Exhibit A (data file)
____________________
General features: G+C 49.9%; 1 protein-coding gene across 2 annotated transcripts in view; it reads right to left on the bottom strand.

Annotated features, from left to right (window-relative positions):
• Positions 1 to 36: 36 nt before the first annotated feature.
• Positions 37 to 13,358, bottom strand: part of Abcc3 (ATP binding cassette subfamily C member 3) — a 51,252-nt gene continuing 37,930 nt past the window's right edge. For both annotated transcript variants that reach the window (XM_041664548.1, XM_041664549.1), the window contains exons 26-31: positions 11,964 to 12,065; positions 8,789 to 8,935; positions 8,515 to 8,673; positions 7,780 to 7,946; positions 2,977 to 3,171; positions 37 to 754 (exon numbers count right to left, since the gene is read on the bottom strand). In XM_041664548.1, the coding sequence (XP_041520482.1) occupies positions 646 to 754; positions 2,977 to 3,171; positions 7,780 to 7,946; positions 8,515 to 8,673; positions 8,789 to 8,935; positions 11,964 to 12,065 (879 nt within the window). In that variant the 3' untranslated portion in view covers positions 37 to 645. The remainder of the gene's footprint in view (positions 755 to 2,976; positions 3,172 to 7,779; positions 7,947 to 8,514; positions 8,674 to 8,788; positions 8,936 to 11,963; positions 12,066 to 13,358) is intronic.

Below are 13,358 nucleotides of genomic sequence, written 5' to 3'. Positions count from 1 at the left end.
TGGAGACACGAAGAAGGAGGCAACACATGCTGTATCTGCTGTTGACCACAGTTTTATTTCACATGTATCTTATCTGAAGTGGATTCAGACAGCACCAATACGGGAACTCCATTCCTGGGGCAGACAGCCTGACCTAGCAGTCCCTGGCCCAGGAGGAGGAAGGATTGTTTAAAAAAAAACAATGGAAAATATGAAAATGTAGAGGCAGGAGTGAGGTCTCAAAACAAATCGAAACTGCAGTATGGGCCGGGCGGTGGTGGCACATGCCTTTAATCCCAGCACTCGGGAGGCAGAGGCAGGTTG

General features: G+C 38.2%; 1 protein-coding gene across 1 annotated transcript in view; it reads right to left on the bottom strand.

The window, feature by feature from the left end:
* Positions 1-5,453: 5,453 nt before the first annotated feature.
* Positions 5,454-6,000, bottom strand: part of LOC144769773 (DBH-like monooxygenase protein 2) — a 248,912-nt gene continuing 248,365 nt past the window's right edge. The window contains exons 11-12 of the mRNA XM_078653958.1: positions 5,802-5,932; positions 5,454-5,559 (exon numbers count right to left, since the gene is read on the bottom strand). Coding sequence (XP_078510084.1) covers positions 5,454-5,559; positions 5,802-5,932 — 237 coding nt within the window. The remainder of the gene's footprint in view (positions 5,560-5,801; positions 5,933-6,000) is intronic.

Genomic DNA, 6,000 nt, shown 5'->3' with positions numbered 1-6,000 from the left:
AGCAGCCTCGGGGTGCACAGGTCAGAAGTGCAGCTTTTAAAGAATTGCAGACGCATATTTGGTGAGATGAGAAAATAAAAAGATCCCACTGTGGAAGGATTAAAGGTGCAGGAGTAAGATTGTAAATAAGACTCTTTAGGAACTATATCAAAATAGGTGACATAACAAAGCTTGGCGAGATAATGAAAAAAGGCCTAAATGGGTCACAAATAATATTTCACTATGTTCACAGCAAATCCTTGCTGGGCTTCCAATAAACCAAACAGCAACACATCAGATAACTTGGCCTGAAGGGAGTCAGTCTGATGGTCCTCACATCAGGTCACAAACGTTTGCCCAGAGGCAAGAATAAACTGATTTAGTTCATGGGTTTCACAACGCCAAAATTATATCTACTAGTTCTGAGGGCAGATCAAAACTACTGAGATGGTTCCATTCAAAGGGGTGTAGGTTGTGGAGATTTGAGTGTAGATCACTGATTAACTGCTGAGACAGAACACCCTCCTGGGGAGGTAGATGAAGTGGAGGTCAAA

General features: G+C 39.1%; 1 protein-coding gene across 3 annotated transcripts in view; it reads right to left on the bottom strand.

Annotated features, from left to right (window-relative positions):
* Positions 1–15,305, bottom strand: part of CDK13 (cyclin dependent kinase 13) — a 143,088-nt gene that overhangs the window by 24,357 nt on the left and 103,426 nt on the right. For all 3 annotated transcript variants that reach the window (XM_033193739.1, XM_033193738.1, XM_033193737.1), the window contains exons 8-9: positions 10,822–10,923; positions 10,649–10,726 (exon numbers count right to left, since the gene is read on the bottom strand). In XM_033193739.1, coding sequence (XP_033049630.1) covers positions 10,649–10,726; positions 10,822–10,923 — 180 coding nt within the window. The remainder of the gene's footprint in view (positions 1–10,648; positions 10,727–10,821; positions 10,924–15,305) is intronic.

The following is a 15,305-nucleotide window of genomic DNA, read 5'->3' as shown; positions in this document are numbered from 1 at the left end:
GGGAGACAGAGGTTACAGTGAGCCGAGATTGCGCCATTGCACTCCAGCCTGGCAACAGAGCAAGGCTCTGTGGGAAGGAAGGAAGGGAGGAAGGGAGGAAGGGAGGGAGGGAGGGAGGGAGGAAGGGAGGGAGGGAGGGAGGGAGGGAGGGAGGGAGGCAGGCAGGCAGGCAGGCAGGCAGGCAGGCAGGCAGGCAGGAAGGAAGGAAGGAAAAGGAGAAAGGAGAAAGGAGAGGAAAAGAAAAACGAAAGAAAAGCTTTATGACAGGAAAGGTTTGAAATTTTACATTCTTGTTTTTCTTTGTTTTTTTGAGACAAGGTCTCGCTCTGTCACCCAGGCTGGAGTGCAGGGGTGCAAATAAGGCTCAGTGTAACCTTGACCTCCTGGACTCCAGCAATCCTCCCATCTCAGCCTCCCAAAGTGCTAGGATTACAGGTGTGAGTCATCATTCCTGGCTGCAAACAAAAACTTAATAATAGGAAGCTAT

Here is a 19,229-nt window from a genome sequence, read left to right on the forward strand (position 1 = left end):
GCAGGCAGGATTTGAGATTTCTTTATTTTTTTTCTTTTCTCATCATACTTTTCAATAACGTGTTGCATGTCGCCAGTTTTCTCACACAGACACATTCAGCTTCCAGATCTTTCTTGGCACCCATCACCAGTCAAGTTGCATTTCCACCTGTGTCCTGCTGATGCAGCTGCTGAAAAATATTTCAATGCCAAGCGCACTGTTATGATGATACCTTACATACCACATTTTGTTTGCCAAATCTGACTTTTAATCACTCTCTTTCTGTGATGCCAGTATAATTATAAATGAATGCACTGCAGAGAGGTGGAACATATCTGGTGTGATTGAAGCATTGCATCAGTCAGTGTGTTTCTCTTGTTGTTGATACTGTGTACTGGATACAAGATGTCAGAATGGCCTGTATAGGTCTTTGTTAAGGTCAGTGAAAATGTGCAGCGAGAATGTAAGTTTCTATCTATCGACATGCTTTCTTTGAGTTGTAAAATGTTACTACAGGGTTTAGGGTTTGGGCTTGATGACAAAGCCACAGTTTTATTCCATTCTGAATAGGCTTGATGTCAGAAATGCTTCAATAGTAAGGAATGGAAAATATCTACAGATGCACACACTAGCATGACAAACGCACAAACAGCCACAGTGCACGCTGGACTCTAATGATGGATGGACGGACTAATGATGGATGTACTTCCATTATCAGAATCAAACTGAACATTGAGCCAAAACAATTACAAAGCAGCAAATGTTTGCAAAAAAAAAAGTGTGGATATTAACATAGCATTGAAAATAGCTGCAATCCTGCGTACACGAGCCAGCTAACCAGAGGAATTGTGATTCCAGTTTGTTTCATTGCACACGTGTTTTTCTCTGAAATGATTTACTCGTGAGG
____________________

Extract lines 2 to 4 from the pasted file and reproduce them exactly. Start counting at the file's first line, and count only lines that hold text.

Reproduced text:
Annotated features, from left to right (window-relative positions):
• Positions 1 to 36: 36 nt before the first annotated feature.
• Positions 37 to 13,358, bottom strand: part of Abcc3 (ATP binding cassette subfamily C member 3) — a 51,252-nt gene continuing 37,930 nt past the window's right edge. For both annotated transcript variants that reach the window (XM_041664548.1, XM_041664549.1), the window contains exons 26-31: positions 11,964 to 12,065; positions 8,789 to 8,935; positions 8,515 to 8,673; positions 7,780 to 7,946; positions 2,977 to 3,171; positions 37 to 754 (exon numbers count right to left, since the gene is read on the bottom strand). In XM_041664548.1, the coding sequence (XP_041520482.1) occupies positions 646 to 754; positions 2,977 to 3,171; positions 7,780 to 7,946; positions 8,515 to 8,673; positions 8,789 to 8,935; positions 11,964 to 12,065 (879 nt within the window). In that variant the 3' untranslated portion in view covers positions 37 to 645. The remainder of the gene's footprint in view (positions 755 to 2,976; positions 3,172 to 7,779; positions 7,947 to 8,514; positions 8,674 to 8,788; positions 8,936 to 11,963; positions 12,066 to 13,358) is intronic.